Will China's Education Reforms Help India's Booming Edtech?

The bigger funds that had earlier earmarked capital for deployment in Chinese edtech space will have to alter their strategy and start looking at other geographies

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China recently announced a set of reforms for its private education companies. Its governing body, the State Council, has banned after-school tutoring companies from making profits, raising capital, or going public. It has also said that these companies cannot take online or academic classes for children under the age of six. 

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The move is being looked at as a setback to China's booming $100 billion edtech industry, backed by large investors such as Tiger Global Management, Tencent, Alibaba, Temasek and SoftBank. 

The move is being looked at as a blessing in disguise for India, as investors will now be keen on diverting the funds to the second biggest edtech market in the world. 

Reasons Behind China’s Move

The Chinese government has taken such a drastic step to ease pressure on school children and reduce the cost burden on parents. “The recent move is driven by the thought that it is promoting an unequal society and is against the spirit of a level playing field with respect to enhanced learning skills for only the rich and the affordable and hence the move,” said Yagnesh Sanghrajka, founder and CFO, 100X.VC.

China is facing the obstacle of an aging and declining population. To combat the concern, China aims to encourage more childbirth. And, on average, Chinese families reportedly spend 11 per cent of their annual family expenses on their children’s future. So, the latest reform is in line with Chinese President Xi Jinping’s priority to address the issue of the declining birth rate in China, as making education affordable is one of the key drivers to encourage parents to have more than one child.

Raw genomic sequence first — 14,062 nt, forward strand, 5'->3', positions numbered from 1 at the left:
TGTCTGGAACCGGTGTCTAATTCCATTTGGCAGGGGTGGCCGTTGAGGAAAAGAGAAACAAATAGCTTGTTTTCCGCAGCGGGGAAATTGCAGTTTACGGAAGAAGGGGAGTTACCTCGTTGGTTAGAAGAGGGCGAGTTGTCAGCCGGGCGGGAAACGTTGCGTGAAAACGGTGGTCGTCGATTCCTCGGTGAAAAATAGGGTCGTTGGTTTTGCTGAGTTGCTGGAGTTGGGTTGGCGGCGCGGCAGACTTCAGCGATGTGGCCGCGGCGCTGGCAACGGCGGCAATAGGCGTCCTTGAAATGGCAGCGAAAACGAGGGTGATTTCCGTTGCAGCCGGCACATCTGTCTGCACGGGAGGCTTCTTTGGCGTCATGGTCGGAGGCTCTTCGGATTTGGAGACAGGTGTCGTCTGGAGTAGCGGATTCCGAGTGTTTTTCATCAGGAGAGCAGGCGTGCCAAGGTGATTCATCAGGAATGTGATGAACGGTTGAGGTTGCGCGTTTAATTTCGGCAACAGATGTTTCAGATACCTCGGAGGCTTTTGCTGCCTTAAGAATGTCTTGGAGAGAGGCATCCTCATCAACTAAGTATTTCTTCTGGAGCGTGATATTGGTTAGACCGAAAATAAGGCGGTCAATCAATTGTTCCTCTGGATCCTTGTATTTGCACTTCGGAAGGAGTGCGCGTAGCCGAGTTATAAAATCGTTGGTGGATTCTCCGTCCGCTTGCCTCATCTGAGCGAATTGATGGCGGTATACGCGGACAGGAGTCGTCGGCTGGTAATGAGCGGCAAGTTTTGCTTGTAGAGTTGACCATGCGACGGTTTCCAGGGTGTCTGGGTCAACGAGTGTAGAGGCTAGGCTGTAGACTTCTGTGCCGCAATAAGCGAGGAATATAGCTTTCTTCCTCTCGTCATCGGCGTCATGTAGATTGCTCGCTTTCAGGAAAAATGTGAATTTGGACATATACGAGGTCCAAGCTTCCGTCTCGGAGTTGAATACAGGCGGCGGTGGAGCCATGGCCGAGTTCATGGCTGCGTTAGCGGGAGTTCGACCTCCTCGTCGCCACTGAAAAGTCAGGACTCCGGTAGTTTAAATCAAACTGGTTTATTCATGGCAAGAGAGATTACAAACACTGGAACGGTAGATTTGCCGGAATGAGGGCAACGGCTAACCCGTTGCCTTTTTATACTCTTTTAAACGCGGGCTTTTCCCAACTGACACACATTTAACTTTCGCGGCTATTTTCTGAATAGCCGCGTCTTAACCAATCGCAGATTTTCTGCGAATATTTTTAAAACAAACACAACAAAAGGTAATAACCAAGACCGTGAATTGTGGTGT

“Also, the pandemic has disrupted the education system all over the globe. This decision will help the students to focus on their studies more. This step can also increase the revenue generation inside the country as the pandemic has shaken the economy of all the countries,” added Ankit Shyamsukha, CEO, ICA Edu Skills. 

How India’s Edtech Can Gain 

According to the World Economic Forum report, about 1.2 billion students across 186 countries were out of school in 2020 due to COVID-19 and related restrictions. The global investment in edtech will grow from $18.66 billion in 2019 to $350 billion by 2025. So, when China is shutting its doors, experts believe, investors such as Tiger Global, SoftBank, Temasek will look for opportunities in countries like India, which has a large population of students and early career professionals. “Also, during the pandemic edtech market has enjoyed a lot of opportunities and profits in India and India is still a niche market as digital education still needs to reach a deeper level, into the rural areas,” Shyamsukha added.